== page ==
Implications abound. For example, how well I “negotiate the power dynamics” in my workplace, neighborhood, church, et al. is directly related to how well I execute my role as husband, father, and grandfather. Falling short in one arena will prove compromising in other arenas. Succeeding in the one facilitates my success in the others.
Ten Elsof goes further by noting how parents (especially in the West) not only approve but even insist that a milestone in maturity is autonomy. A son or daughter (typically between the ages of 19-21) “graduate from a life of submission” and, it is assumed, is fully prepared to “weigh in the balance all of the considerations that make for responsible life-making and to strike out on one’s own” (p 15). And yet, for the Christian, there is never a time in which one graduates from a life of submission. After all, our state in heaven will be spent in eternal submission. Therefore, “if this life is to be a sort of training for the life to come, we don’t do ourselves any favors by encouraging our youth into a life of autonomy…We would do better to train them to be good sons and daughters” (p 15). Of course, this applies equally to being a brother, cousin, grandparent, et al. What we find in the West are many adults asserting they have nothing to do with this or that family member and our typical response is “who doesn’t have this problem?”, as if this were normal (p 19). Abandoning the investment in one’s family has far-reaching consequences. After all, it’s the same heart from which love of family and love for others flows. No surprise, Ten Elshof observes:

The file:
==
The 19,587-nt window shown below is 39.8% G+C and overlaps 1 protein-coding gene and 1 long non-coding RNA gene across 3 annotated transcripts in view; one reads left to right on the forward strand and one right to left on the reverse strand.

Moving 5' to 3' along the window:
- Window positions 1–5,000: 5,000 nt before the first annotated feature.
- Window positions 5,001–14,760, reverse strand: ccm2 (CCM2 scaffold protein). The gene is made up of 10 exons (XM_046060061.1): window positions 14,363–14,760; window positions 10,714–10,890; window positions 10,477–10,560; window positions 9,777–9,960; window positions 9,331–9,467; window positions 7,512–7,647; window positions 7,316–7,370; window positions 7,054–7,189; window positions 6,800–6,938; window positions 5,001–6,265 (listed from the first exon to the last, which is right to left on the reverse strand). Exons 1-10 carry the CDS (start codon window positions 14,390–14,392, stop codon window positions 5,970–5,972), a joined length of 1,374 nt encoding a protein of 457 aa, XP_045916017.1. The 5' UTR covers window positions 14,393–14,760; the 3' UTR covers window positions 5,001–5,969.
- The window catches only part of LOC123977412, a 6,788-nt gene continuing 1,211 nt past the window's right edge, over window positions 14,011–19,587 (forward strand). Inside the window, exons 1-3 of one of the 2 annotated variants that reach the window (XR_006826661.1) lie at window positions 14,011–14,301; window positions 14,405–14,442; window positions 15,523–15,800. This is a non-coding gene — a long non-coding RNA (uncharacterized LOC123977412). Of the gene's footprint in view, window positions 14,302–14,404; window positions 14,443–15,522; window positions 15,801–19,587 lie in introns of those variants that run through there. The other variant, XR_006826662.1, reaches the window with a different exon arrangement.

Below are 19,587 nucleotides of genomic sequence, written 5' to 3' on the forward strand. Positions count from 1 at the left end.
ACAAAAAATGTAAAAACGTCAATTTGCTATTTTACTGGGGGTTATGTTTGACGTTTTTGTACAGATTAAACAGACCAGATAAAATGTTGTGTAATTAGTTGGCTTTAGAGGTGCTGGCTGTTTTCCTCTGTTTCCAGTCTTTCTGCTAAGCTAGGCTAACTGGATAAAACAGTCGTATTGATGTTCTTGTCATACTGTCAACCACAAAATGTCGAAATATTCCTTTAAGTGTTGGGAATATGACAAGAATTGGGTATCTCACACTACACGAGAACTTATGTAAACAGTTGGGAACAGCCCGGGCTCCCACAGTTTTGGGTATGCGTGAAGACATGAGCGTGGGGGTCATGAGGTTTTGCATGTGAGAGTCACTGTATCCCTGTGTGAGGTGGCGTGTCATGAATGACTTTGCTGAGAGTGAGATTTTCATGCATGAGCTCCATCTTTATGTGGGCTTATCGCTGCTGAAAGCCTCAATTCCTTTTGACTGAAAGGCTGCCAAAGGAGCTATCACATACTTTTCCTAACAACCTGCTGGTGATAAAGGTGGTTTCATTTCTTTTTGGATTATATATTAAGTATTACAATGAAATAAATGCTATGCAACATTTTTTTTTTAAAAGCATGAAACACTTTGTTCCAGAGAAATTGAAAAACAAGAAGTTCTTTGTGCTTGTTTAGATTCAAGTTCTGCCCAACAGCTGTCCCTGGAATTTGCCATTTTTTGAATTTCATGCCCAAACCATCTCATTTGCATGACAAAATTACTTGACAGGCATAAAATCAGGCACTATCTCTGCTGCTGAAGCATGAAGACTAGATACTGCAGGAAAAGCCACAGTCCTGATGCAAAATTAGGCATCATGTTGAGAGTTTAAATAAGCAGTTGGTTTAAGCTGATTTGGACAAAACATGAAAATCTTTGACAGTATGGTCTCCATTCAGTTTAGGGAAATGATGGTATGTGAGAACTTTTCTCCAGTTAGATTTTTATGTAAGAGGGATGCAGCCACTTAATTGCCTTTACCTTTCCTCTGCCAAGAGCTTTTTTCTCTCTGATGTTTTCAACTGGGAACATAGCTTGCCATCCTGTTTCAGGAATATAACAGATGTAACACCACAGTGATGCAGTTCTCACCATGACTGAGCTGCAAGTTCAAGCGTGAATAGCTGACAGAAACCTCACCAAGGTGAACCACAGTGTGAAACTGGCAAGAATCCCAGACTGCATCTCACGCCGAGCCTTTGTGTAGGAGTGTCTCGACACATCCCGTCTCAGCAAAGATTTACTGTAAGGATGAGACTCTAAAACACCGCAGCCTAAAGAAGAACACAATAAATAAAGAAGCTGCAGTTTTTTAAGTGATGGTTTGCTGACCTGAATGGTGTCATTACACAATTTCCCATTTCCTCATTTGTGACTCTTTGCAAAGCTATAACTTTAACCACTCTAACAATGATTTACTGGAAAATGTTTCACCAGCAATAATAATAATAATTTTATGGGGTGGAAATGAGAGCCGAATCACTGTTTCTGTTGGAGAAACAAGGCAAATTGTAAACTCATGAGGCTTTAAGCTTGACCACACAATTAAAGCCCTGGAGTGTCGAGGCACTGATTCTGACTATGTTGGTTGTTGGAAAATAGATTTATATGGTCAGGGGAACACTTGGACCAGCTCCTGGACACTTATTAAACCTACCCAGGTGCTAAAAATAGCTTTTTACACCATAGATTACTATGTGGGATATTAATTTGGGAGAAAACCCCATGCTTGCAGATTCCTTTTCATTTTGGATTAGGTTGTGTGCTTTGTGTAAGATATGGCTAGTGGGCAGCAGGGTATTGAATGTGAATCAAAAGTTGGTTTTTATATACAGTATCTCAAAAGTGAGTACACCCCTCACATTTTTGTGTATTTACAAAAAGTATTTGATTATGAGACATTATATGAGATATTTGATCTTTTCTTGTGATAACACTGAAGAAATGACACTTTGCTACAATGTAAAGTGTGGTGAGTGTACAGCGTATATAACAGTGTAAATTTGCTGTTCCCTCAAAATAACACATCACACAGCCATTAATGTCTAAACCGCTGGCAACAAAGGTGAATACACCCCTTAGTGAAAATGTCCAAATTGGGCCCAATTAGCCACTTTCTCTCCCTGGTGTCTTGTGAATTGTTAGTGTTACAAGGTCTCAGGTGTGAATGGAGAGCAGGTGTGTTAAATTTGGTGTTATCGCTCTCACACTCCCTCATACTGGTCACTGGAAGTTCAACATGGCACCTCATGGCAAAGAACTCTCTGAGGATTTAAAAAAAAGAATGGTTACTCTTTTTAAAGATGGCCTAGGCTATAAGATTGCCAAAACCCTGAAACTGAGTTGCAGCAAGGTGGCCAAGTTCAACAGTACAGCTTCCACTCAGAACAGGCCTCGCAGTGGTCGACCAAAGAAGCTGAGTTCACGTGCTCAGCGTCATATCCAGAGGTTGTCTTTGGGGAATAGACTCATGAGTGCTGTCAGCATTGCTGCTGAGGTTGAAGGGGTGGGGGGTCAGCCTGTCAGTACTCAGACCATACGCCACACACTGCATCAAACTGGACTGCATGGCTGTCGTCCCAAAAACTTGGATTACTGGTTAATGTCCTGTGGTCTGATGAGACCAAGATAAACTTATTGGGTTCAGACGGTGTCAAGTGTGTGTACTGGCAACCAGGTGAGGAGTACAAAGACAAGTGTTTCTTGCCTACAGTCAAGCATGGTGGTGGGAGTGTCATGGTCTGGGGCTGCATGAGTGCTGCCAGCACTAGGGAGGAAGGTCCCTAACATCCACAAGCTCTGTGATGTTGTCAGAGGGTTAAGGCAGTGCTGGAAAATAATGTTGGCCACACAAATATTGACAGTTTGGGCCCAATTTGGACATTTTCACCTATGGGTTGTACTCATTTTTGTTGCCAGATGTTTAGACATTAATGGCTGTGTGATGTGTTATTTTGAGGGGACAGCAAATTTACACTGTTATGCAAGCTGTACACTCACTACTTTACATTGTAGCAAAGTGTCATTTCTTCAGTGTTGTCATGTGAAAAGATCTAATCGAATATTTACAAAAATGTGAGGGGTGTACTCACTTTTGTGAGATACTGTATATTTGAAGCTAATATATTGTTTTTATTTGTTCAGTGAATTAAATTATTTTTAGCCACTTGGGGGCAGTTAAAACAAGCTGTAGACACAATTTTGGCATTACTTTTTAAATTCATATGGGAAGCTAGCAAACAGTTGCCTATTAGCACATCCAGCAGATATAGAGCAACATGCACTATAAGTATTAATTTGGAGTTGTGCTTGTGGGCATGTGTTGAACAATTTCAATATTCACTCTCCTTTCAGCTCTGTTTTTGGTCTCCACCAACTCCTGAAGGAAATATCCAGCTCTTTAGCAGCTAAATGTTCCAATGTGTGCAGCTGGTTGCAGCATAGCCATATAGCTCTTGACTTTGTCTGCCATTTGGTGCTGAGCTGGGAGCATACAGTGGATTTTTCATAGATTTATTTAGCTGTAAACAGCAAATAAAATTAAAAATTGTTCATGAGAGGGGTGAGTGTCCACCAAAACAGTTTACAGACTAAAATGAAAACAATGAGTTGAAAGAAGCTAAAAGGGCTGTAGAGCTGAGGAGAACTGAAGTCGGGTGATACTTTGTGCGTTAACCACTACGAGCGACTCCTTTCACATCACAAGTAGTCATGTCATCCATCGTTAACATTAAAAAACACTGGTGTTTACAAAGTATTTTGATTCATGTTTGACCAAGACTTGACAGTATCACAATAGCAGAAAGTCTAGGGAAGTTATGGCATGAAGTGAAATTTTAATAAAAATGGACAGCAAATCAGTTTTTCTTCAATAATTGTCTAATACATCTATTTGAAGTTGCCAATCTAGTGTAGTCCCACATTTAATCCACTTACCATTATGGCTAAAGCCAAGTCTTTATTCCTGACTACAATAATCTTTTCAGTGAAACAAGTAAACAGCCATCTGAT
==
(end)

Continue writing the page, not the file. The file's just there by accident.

We’re trying to establish significant and healthy relationships with friends, neighbors, superiors, and the world without having made much progress in the mastery of the basic relational dynamic given us insofar as we are fathers, mothers, sons, daughters, older and younger siblings, and spouses. We’re tempted to think that we can somehow manage to love the world without having learned to love well those whom have been given to us as family (p 19).
Extending the notion of “family,” Ten Elshof highlights that familial terms are repeatedly used in the New Testament to apply to members of our faith communities (“brother”). Thus, we have filial obligation beyond our biological family and must avoid “clannish exclusivity” (which is the context from which Jesus’s harsh statement emerges; cf., Lk 14:26).
The family is “God’s gift” to us and neglect of its significance only inhibits our ability to show love for others. I would argue that even one’s own self-love is compromised, since “you cannot extend what you have not yet acquired” (p 26).
Finally, one “blunt reminder” and an exhortation wraps up this chapter. “God is not your father. Your dad is your father” and, though Ten Elshof is not unsympathetic to the often painful adjustments required in our approach to family, “your flesh-and-blood parents [and siblings] have been given to you in order for you to learn the dynamics of filial piety and submission appropriate to a son or daughter” (p 26). From the Confucian emphasis to “attend to the root” of our essential being-in-relationship, we’re called to reverse the notion that growing as a Christian will make us a better father/mother, husband/wife, son/daughter. Instead we’re exhorted to recognize that there’s a sense in which being a better father/mother, husband/wife, son/daughter will help us grow into a better Christian (pp 27-28).
Next post we learn about “Learning”.